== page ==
Smoke from the United Nations compound rises in Beni, Democratic Republic of Congo, on Monday, November 25. AP Photo/Al-hadji Kudra Maliro.
Smoke from the United Nations compound rises in Beni, Democratic Republic of Congo, on Monday, November 25. AP Photo/Al-hadji Kudra Maliro.

Two killed in Congo after protesters torch UN buildings

By Fiston Mahamba Time of article published Nov 25, 2019

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people were killed in clashes with police in eastern Congo on

Monday after protesters in the town of Beni set fire to the

mayor's office and several UN buildings in anger at a new

round of violence by suspected Islamist rebels.

Rebels believed to belong to the Allied Democratic Forces

(ADF) killed eight people in an overnight raid, police said,

stoking residents' fury at the perceived inaction of both the

government and a UN peacekeeping mission.

The police said protesters torched the mayor's office. A

tweet by the police force showed flames shooting from the window

and thick black smoke billowing above.

The protesters then marched to the offices of the UN peacekeeping mission in Congo (MONUSCO), said Teddy Kataliko, a

civil society leader in Beni.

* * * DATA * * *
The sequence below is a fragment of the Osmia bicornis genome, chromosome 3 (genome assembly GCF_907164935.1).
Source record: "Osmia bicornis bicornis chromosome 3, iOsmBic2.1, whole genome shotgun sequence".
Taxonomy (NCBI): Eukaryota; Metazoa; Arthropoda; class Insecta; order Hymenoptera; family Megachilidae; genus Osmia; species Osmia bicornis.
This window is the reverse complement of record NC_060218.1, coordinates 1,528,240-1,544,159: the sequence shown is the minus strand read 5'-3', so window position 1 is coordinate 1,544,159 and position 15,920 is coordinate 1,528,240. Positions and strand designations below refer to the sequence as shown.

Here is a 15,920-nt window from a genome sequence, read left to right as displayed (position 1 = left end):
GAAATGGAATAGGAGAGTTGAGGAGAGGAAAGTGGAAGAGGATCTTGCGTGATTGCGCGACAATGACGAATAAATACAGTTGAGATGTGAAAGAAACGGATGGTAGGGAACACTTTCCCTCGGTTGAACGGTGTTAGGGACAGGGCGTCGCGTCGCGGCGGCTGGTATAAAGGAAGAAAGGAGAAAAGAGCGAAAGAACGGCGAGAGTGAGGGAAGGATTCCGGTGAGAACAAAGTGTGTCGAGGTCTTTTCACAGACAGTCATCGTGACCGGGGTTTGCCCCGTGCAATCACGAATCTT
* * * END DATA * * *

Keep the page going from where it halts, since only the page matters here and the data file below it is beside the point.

"Several offices at the MONUSCO headquarters were set on

fire and looted," Kataliko said. "Residents are demanding the

withdrawal of MONUSCO from Beni because of the inaction of UN forces."

Two people were killed by gunfire in the protests, Beni

police commander Safari Kazingufu told Reuters.

The United Nations said one civilian and one policeman died,

and that some of its offices were vandalised.

"We do understand the anger and frustration of the

population but ask for understanding that attacking UN or

local facilities... actually weakens the Congolese army's

operations against the ADF," said Matthias Gillman, a UN spokesman.

The UN mission has not been participating in the army's

offensive against the ADF launched late last month, he added,

other than providing intelligence and medical assistance.

ADF fighters have killed more than 70 civilians in reprisal

attacks since those operations began, according to Kivu Security

Tracker, a research group.

"It is scandalous that civilians are dying day in, day out

while the local police and nearby UN peacekeepers stay put in

their camps," said Seif Magango from rights group Amnesty


The dense jungle terrain makes it difficult to protect every

remote village, especially when the ADF tend to attack silently

at night, the United Nations said.

"We can't put a peacekeeper behind every Congolese," Gillman


The violence by the ADF and a patchwork of militias and

criminal bands near Congo's borders with Uganda and Rwanda has

hampered efforts to eradicate a more than year-long Ebola

outbreak, which is the second deadliest of all time.

The ADF, an Islamist militant group founded in neighbouring

Uganda, has operated in eastern Congo for two decades. Some ADF

attacks have been claimed by Islamic State, although the extent

of any relationship between the two groups is not clear. 


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